The survey also investigated children’s reading habits before and during the lockdowns. It revealed that before the pandemic, 46% of respondents had to prompt their child to read and more than half (53%) of the children did not have a favourite book or author. These data suggest that a significant proportion of these children entered the pandemic without great attachment to reading for pleasure. The good news was that overall, 56% of parents said they regularly read a story to their child before the pandemic and the figure was 67% among parents of younger children aged seven to ten. Most of these parents continued this reading during lockdowns despite extra commitments to work and home schooling.

Overall, respondents recorded that their child’s reading for pleasure was up by an average of 13 min a day. However, 59% of the sample (302 parents) also noticed a relative change in their child’s book reading and screen use during lockdowns. The nature of the change varied, but most frequently it was “more screen time and less book reading” (43%, or 130 parents of the 302 who had noticed a change). Comparing the lockdown and control groups, this trend was more clearly pronounced among the group who had been in lockdown recently (Fig. 2). More detailed interpretation of this data is in the discussion section below.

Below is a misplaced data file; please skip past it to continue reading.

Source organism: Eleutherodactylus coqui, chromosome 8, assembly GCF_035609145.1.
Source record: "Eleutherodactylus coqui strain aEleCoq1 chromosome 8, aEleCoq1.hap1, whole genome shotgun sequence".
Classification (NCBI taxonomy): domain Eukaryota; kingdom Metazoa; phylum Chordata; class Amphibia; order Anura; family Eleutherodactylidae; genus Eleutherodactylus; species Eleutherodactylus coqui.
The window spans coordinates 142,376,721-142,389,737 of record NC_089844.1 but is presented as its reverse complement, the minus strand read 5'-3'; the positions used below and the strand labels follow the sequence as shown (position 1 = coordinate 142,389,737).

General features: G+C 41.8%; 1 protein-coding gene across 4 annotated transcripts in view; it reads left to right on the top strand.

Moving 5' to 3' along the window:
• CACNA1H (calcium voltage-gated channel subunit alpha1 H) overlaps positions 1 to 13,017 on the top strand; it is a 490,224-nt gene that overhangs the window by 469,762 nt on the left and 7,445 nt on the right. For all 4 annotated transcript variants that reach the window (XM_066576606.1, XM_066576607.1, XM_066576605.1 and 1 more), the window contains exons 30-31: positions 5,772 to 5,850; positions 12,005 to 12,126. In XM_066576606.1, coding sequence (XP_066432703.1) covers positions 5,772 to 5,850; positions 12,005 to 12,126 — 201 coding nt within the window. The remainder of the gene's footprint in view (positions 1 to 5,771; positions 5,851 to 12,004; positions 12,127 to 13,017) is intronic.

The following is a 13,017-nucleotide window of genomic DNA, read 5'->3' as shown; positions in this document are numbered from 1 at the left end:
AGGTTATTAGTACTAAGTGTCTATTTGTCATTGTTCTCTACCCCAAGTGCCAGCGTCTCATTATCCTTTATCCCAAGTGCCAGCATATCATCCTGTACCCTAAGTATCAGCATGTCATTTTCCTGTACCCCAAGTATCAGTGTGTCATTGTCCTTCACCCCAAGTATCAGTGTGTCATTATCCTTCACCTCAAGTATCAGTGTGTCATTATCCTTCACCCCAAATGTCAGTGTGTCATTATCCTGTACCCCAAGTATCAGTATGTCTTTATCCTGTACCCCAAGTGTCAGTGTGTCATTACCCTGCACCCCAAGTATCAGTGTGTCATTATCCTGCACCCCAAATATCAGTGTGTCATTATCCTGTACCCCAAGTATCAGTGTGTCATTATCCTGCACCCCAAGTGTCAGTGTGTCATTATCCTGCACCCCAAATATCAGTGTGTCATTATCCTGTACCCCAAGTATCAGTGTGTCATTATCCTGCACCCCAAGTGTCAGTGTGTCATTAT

Fig. 2
figure 2

Comparison of change in relative use of screens and books: Lockdown group versus control group (n = 302)

Impact of Child Gender on Book Reading

Gender of child was fairly evenly covered in the survey with 281 respondents identifying their child as male, 232 as female and 0 as non-binary. The cross-tabulation of child gender and independent reading showed that during lockdown, both genders were reading slightly more overall for pleasure but girls read more than boys (7 h p/w for boys versus 8 h for girls). Boys also needed to be prompted to read more than girls.

The cross tabulation also showed that before lockdown, girls were more likely to engage in activities like craft, listening to music and watching movies/TV, and boys were more likely to engage in backyard play and computer games. The loss of opportunity for outdoor play with friends and for team sport may have hit boys harder, exposing them to increased reliance on computer games for recreation. This deserves further investigation.